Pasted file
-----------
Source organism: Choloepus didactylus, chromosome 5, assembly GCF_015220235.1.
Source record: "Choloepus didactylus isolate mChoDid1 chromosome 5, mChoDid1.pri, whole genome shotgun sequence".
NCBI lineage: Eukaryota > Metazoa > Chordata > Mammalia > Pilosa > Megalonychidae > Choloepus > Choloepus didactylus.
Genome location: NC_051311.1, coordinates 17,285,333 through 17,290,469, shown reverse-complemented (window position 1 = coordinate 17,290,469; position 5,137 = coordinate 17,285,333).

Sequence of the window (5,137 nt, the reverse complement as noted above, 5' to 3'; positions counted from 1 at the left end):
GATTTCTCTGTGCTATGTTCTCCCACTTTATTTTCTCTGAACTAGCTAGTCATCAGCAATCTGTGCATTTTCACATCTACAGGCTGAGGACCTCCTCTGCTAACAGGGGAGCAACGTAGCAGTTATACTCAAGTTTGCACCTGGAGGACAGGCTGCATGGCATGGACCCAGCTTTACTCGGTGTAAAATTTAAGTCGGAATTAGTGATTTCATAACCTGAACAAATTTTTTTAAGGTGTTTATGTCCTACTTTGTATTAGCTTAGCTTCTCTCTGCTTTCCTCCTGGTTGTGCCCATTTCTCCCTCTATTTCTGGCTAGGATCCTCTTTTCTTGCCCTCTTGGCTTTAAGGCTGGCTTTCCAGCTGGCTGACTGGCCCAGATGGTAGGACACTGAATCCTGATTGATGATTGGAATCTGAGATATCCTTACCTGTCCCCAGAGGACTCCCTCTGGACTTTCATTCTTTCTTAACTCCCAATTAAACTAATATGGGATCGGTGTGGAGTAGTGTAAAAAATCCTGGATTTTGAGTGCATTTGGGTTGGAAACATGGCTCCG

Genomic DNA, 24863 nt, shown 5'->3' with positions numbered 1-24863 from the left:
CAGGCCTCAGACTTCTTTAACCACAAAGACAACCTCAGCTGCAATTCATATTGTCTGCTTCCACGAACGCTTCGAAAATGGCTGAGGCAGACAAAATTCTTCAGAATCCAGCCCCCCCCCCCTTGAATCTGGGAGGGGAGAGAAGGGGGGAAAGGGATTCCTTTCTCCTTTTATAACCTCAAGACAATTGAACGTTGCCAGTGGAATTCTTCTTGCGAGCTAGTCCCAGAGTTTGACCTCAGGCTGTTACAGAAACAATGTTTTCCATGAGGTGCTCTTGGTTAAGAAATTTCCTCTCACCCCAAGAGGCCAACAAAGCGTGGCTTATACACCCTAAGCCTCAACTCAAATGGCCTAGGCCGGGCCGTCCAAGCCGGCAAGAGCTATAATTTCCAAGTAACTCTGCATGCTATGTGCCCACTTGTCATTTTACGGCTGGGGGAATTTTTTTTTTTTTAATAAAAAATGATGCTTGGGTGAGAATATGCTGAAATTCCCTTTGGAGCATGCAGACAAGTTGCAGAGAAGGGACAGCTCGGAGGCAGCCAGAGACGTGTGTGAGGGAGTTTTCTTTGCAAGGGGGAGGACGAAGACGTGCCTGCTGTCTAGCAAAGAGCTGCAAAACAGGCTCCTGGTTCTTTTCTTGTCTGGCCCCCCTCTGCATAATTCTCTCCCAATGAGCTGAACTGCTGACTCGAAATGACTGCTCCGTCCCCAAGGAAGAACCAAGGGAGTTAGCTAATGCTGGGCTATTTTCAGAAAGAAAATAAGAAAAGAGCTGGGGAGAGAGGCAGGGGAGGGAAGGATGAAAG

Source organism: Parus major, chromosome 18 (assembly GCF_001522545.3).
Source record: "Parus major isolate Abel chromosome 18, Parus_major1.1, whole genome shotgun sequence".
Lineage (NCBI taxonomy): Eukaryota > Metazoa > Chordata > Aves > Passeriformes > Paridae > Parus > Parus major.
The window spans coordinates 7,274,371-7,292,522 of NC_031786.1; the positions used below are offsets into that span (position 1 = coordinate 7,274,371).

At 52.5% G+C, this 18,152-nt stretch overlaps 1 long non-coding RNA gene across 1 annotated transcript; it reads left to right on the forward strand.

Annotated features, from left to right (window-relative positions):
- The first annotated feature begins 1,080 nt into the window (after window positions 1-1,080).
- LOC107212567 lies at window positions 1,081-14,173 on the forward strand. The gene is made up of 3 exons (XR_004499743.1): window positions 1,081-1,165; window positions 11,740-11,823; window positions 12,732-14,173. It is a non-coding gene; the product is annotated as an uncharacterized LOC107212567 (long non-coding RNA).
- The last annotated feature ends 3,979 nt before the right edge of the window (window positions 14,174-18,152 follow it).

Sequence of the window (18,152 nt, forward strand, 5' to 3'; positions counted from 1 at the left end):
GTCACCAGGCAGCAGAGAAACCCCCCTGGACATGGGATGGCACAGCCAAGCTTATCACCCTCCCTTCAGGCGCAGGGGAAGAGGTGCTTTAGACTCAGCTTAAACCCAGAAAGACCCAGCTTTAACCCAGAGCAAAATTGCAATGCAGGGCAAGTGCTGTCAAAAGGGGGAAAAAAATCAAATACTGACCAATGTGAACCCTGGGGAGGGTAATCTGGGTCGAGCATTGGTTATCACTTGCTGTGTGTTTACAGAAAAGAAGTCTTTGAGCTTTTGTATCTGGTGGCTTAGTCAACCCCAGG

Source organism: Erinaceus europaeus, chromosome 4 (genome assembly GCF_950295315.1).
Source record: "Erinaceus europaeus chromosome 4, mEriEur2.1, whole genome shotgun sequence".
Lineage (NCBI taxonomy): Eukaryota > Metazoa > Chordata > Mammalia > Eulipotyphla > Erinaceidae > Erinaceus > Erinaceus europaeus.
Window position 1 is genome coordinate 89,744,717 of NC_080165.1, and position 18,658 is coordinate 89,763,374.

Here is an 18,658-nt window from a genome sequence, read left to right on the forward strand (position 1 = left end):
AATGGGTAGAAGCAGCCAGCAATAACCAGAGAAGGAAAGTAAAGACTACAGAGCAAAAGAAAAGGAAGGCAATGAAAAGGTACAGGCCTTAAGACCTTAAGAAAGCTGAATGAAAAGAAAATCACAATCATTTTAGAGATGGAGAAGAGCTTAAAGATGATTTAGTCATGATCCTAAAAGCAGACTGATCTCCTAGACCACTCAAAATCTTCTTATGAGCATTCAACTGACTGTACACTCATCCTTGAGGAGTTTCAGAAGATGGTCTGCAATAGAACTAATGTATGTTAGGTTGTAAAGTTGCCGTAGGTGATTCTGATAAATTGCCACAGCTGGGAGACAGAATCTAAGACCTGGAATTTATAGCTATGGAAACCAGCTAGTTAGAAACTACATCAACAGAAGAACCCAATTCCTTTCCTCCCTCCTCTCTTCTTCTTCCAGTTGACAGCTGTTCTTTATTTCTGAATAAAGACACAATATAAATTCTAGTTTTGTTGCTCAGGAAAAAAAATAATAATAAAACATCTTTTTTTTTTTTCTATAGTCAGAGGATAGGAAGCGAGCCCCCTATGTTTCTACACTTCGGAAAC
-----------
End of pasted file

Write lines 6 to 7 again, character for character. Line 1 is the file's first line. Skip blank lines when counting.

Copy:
GATTTCTCTGTGCTATGTTCTCCCACTTTATTTTCTCTGAACTAGCTAGTCATCAGCAATCTGTGCATTTTCACATCTACAGGCTGAGGACCTCCTCTGCTAACAGGGGAGCAACGTAGCAGTTATACTCAAGTTTGCACCTGGAGGACAGGCTGCATGGCATGGACCCAGCTTTACTCGGTGTAAAATTTAAGTCGGAATTAGTGATTTCATAACCTGAACAAATTTTTTTAAGGTGTTTATGTCCTACTTTGTATTAGCTTAGCTTCTCTCTGCTTTCCTCCTGGTTGTGCCCATTTCTCCCTCTATTTCTGGCTAGGATCCTCTTTTCTTGCCCTCTTGGCTTTAAGGCTGGCTTTCCAGCTGGCTGACTGGCCCAGATGGTAGGACACTGAATCCTGATTGATGATTGGAATCTGAGATATCCTTACCTGTCCCCAGAGGACTCCCTCTGGACTTTCATTCTTTCTTAACTCCCAATTAAACTAATATGGGATCGGTGTGGAGTAGTGTAAAAAATCCTGGATTTTGAGTGCATTTGGGTTGGAAACATGGCTCCG

Genomic DNA, 24863 nt, shown 5'->3' with positions numbered 1-24863 from the left: